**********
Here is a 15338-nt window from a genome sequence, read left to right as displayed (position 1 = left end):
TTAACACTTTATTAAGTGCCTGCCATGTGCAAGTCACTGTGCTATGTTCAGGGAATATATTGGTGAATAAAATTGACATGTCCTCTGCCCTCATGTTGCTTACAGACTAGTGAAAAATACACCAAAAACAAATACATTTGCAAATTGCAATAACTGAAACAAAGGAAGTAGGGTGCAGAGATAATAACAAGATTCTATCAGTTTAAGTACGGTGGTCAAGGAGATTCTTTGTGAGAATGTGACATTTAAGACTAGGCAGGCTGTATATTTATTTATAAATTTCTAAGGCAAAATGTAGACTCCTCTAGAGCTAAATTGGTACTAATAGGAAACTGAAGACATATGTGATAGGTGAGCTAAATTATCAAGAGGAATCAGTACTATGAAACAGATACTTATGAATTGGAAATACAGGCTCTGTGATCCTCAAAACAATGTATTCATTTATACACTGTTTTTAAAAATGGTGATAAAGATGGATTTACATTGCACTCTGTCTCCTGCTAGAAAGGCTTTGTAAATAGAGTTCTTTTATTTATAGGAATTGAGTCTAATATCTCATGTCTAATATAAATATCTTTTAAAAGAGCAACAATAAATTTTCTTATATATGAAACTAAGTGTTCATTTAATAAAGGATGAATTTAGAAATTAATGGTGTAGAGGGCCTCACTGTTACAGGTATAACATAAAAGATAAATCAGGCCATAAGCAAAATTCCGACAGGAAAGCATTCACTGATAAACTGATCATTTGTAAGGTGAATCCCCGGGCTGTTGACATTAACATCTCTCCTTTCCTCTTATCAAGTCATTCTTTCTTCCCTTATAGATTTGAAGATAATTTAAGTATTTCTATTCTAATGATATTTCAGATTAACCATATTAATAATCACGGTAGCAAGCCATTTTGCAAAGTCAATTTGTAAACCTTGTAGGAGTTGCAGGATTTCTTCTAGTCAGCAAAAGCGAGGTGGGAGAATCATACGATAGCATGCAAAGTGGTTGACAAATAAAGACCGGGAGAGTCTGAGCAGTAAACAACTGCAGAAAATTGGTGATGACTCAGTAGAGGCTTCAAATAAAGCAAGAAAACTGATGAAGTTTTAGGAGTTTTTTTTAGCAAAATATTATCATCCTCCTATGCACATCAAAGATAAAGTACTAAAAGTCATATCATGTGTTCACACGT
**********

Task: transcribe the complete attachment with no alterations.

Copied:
Here is a 15338-nt window from a genome sequence, read left to right as displayed (position 1 = left end):
TTAACACTTTATTAAGTGCCTGCCATGTGCAAGTCACTGTGCTATGTTCAGGGAATATATTGGTGAATAAAATTGACATGTCCTCTGCCCTCATGTTGCTTACAGACTAGTGAAAAATACACCAAAAACAAATACATTTGCAAATTGCAATAACTGAAACAAAGGAAGTAGGGTGCAGAGATAATAACAAGATTCTATCAGTTTAAGTACGGTGGTCAAGGAGATTCTTTGTGAGAATGTGACATTTAAGACTAGGCAGGCTGTATATTTATTTATAAATTTCTAAGGCAAAATGTAGACTCCTCTAGAGCTAAATTGGTACTAATAGGAAACTGAAGACATATGTGATAGGTGAGCTAAATTATCAAGAGGAATCAGTACTATGAAACAGATACTTATGAATTGGAAATACAGGCTCTGTGATCCTCAAAACAATGTATTCATTTATACACTGTTTTTAAAAATGGTGATAAAGATGGATTTACATTGCACTCTGTCTCCTGCTAGAAAGGCTTTGTAAATAGAGTTCTTTTATTTATAGGAATTGAGTCTAATATCTCATGTCTAATATAAATATCTTTTAAAAGAGCAACAATAAATTTTCTTATATATGAAACTAAGTGTTCATTTAATAAAGGATGAATTTAGAAATTAATGGTGTAGAGGGCCTCACTGTTACAGGTATAACATAAAAGATAAATCAGGCCATAAGCAAAATTCCGACAGGAAAGCATTCACTGATAAACTGATCATTTGTAAGGTGAATCCCCGGGCTGTTGACATTAACATCTCTCCTTTCCTCTTATCAAGTCATTCTTTCTTCCCTTATAGATTTGAAGATAATTTAAGTATTTCTATTCTAATGATATTTCAGATTAACCATATTAATAATCACGGTAGCAAGCCATTTTGCAAAGTCAATTTGTAAACCTTGTAGGAGTTGCAGGATTTCTTCTAGTCAGCAAAAGCGAGGTGGGAGAATCATACGATAGCATGCAAAGTGGTTGACAAATAAAGACCGGGAGAGTCTGAGCAGTAAACAACTGCAGAAAATTGGTGATGACTCAGTAGAGGCTTCAAATAAAGCAAGAAAACTGATGAAGTTTTAGGAGTTTTTTTTAGCAAAATATTATCATCCTCCTATGCACATCAAAGATAAAGTACTAAAAGTCATATCATGTGTTCACACGT